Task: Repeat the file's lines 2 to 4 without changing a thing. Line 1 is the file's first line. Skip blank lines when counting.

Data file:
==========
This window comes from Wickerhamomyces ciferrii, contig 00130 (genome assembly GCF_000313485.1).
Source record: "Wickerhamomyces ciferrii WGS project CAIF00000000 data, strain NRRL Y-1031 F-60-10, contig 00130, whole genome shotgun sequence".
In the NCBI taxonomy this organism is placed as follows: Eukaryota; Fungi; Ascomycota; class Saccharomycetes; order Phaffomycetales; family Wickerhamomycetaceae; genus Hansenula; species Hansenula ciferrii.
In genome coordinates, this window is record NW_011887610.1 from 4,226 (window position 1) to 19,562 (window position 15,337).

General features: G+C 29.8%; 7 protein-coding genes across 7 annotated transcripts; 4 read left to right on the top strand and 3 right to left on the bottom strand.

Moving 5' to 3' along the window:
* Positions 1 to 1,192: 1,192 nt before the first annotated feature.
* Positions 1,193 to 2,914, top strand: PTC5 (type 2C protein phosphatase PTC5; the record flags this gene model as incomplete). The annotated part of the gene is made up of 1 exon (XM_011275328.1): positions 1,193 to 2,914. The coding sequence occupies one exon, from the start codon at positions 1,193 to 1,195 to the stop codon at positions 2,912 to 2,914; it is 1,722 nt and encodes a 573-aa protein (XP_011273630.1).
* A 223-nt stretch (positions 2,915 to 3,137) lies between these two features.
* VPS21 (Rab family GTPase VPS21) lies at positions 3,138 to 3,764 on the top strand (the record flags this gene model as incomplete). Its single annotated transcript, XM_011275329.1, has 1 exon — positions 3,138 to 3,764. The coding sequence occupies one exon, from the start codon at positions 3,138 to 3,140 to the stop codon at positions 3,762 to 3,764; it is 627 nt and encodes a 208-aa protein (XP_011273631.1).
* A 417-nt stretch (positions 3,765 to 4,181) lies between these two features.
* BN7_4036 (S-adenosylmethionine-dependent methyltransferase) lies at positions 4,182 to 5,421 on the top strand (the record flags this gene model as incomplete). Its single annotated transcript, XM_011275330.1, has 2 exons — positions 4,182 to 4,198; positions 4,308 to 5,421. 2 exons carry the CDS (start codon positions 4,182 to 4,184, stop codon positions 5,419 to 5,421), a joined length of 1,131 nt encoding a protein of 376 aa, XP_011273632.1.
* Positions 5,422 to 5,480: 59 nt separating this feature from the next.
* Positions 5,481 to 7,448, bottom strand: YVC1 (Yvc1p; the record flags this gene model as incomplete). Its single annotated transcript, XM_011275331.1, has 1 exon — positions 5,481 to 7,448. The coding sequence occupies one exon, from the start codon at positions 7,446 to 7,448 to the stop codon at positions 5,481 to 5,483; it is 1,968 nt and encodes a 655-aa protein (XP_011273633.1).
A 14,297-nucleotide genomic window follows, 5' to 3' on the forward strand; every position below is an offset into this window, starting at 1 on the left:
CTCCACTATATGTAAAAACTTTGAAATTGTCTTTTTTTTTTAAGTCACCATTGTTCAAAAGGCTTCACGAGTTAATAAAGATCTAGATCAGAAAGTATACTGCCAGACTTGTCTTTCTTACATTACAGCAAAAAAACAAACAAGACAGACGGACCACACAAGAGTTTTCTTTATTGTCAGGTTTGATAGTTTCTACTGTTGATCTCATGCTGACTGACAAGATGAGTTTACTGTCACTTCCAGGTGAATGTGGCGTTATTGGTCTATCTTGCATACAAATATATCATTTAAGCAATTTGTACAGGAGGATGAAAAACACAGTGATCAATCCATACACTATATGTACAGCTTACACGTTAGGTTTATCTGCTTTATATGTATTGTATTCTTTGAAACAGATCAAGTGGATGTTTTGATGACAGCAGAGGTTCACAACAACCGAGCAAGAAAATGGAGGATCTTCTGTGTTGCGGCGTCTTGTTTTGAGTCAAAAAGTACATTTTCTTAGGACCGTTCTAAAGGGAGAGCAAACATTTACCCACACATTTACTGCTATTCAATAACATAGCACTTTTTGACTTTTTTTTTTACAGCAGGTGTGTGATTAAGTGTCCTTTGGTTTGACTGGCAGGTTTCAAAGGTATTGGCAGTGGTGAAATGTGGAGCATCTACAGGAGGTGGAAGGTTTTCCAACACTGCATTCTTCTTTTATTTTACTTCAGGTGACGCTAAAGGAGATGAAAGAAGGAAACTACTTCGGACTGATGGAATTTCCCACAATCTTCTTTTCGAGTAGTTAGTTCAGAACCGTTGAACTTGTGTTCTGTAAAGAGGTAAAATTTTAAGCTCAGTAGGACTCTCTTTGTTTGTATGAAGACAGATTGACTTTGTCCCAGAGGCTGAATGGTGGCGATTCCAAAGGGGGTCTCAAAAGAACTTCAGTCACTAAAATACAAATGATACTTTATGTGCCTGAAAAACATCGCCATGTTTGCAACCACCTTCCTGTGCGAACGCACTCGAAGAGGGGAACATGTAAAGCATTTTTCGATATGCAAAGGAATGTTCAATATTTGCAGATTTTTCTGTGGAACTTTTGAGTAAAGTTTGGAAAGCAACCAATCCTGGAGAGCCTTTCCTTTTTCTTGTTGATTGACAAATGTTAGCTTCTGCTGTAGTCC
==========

Source record: "Wickerhamomyces ciferrii WGS project CAIF00000000 data, strain NRRL Y-1031 F-60-10, contig 00130, whole genome shotgun sequence".
In the NCBI taxonomy this organism is placed as follows: Eukaryota; Fungi; Ascomycota; class Saccharomycetes; order Phaffomycetales; family Wickerhamomycetaceae; genus Hansenula; species Hansenula ciferrii.
In genome coordinates, this window is record NW_011887610.1 from 4,226 (window position 1) to 19,562 (window position 15,337).